The following statement is attributable to:
Gerald E. Harmon, M.D.
President, American Medical Association
“With an increasing number of children becoming infected with COVID-19, and a record number being hospitalized as a result of the Omicron variant, the AMA welcomes the CDC and ACIP’s recommendation to expand the use of a booster dose of the Pfizer-BioNTech COVID-19 vaccine to children and teens age 12 and older, 5 months after their initial Pfizer-BioNTech vaccination series. Given the data suggesting a booster dose provides greater protection against new SARS-CoV-2 variants, recommending a booster dose for this population will help reduce their risk of infection, hospitalization and death and help prevent the further spread of the virus to parents, loved ones and the community at large.
“Although children 5 and older have been eligible to receive the Pfizer-BioNTech COVID-19 vaccine since November 2021, vaccination rates among children and adolescents remain low. We strongly urge all parents to get their children fully vaccinated as soon as they are eligible. While there is overwhelming scientific evidence showing COVID-19 vaccines are safe and effective, we know many parents and families still have questions. We encourage parents to speak with their child’s physician and review trusted resources, such as getvaccineanswers.org, to get the information they need to make an informed decision. As this global pandemic continues to rage, we are hopeful that more and more children and adults will get vaccinated in the weeks ahead to help limit the spread of COVID-19, and the illness and death it causes.”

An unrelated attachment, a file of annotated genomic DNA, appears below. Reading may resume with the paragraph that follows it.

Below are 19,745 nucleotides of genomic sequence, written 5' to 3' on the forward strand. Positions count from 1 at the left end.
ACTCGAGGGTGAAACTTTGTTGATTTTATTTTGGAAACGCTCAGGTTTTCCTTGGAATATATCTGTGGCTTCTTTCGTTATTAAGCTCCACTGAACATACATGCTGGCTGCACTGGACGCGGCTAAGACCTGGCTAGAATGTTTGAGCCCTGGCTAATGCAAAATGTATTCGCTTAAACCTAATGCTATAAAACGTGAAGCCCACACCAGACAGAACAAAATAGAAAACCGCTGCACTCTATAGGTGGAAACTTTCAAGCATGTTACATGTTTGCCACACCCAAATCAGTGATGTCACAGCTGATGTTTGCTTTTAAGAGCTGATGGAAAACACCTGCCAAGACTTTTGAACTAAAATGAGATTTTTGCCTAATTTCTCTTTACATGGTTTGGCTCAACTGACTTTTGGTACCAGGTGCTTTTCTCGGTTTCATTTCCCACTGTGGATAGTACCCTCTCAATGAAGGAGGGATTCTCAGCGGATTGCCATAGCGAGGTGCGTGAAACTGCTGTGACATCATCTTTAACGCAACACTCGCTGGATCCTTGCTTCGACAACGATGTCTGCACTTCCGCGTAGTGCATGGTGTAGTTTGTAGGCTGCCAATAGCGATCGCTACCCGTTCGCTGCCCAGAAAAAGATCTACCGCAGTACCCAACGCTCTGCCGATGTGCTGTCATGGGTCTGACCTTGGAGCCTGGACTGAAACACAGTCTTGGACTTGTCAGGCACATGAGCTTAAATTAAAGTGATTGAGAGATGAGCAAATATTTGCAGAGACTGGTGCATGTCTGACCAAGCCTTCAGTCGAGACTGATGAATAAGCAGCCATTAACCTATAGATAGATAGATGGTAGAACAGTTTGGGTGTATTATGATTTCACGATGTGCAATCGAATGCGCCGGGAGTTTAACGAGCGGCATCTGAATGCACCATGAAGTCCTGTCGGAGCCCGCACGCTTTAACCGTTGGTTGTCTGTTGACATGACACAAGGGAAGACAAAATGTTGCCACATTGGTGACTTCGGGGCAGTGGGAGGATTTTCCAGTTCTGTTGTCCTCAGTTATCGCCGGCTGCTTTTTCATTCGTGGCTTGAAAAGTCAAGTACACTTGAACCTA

ph: (312) 464-4443
About the American Medical Association
The American Medical Association is the physicians’ powerful ally in patient care. As the only medical association that convenes 190+ state and specialty medical societies and other critical stakeholders, the AMA represents physicians with a unified voice to all key players in health care. The AMA leverages its strength by removing the obstacles that interfere with patient care, leading the charge to prevent chronic disease and confront public health crises and, driving the future of medicine to tackle the biggest challenges in health care.